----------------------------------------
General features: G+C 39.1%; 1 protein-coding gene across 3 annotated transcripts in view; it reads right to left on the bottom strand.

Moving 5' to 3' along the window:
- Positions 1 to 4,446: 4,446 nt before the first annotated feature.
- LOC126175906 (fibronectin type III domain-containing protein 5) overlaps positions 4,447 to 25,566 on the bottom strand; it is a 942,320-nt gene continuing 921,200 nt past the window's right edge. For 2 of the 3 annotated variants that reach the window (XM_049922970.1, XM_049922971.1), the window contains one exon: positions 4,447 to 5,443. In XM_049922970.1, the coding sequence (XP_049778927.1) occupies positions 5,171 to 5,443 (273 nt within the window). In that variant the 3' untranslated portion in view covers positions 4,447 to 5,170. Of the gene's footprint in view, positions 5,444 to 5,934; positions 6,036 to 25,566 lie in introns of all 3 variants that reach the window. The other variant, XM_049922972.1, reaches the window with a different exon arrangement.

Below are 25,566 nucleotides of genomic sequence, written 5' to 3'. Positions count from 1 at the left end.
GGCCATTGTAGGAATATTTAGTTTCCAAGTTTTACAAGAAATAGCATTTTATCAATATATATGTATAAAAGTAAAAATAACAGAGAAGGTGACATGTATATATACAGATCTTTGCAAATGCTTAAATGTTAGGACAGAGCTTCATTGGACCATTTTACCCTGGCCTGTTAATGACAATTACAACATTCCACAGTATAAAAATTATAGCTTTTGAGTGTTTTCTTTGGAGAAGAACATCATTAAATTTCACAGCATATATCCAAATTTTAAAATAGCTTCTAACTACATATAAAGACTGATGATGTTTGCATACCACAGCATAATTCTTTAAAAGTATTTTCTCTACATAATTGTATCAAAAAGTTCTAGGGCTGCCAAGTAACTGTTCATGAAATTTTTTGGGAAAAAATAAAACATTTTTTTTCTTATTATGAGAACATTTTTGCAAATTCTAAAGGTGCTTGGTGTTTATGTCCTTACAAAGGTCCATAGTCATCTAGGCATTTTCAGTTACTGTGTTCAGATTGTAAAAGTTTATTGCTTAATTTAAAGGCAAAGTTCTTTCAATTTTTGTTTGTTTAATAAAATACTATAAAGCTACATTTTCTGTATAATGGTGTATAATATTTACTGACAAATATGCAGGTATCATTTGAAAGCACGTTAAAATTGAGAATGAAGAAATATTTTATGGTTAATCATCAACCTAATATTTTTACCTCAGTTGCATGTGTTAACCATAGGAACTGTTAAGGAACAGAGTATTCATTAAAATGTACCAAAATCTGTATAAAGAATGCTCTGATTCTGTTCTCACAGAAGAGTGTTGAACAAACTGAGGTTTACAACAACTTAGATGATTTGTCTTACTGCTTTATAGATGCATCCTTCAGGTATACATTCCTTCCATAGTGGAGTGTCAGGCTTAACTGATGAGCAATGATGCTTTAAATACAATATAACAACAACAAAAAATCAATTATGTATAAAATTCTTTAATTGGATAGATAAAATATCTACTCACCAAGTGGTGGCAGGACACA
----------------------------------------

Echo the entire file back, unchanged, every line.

General features: G+C 39.1%; 1 protein-coding gene across 3 annotated transcripts in view; it reads right to left on the bottom strand.

Moving 5' to 3' along the window:
- Positions 1 to 4,446: 4,446 nt before the first annotated feature.
- LOC126175906 (fibronectin type III domain-containing protein 5) overlaps positions 4,447 to 25,566 on the bottom strand; it is a 942,320-nt gene continuing 921,200 nt past the window's right edge. For 2 of the 3 annotated variants that reach the window (XM_049922970.1, XM_049922971.1), the window contains one exon: positions 4,447 to 5,443. In XM_049922970.1, the coding sequence (XP_049778927.1) occupies positions 5,171 to 5,443 (273 nt within the window). In that variant the 3' untranslated portion in view covers positions 4,447 to 5,170. Of the gene's footprint in view, positions 5,444 to 5,934; positions 6,036 to 25,566 lie in introns of all 3 variants that reach the window. The other variant, XM_049922972.1, reaches the window with a different exon arrangement.

Below are 25,566 nucleotides of genomic sequence, written 5' to 3'. Positions count from 1 at the left end.
GGCCATTGTAGGAATATTTAGTTTCCAAGTTTTACAAGAAATAGCATTTTATCAATATATATGTATAAAAGTAAAAATAACAGAGAAGGTGACATGTATATATACAGATCTTTGCAAATGCTTAAATGTTAGGACAGAGCTTCATTGGACCATTTTACCCTGGCCTGTTAATGACAATTACAACATTCCACAGTATAAAAATTATAGCTTTTGAGTGTTTTCTTTGGAGAAGAACATCATTAAATTTCACAGCATATATCCAAATTTTAAAATAGCTTCTAACTACATATAAAGACTGATGATGTTTGCATACCACAGCATAATTCTTTAAAAGTATTTTCTCTACATAATTGTATCAAAAAGTTCTAGGGCTGCCAAGTAACTGTTCATGAAATTTTTTGGGAAAAAATAAAACATTTTTTTTCTTATTATGAGAACATTTTTGCAAATTCTAAAGGTGCTTGGTGTTTATGTCCTTACAAAGGTCCATAGTCATCTAGGCATTTTCAGTTACTGTGTTCAGATTGTAAAAGTTTATTGCTTAATTTAAAGGCAAAGTTCTTTCAATTTTTGTTTGTTTAATAAAATACTATAAAGCTACATTTTCTGTATAATGGTGTATAATATTTACTGACAAATATGCAGGTATCATTTGAAAGCACGTTAAAATTGAGAATGAAGAAATATTTTATGGTTAATCATCAACCTAATATTTTTACCTCAGTTGCATGTGTTAACCATAGGAACTGTTAAGGAACAGAGTATTCATTAAAATGTACCAAAATCTGTATAAAGAATGCTCTGATTCTGTTCTCACAGAAGAGTGTTGAACAAACTGAGGTTTACAACAACTTAGATGATTTGTCTTACTGCTTTATAGATGCATCCTTCAGGTATACATTCCTTCCATAGTGGAGTGTCAGGCTTAACTGATGAGCAATGATGCTTTAAATACAATATAACAACAACAAAAAATCAATTATGTATAAAATTCTTTAATTGGATAGATAAAATATCTACTCACCAAGTGGTGGCAGGACACA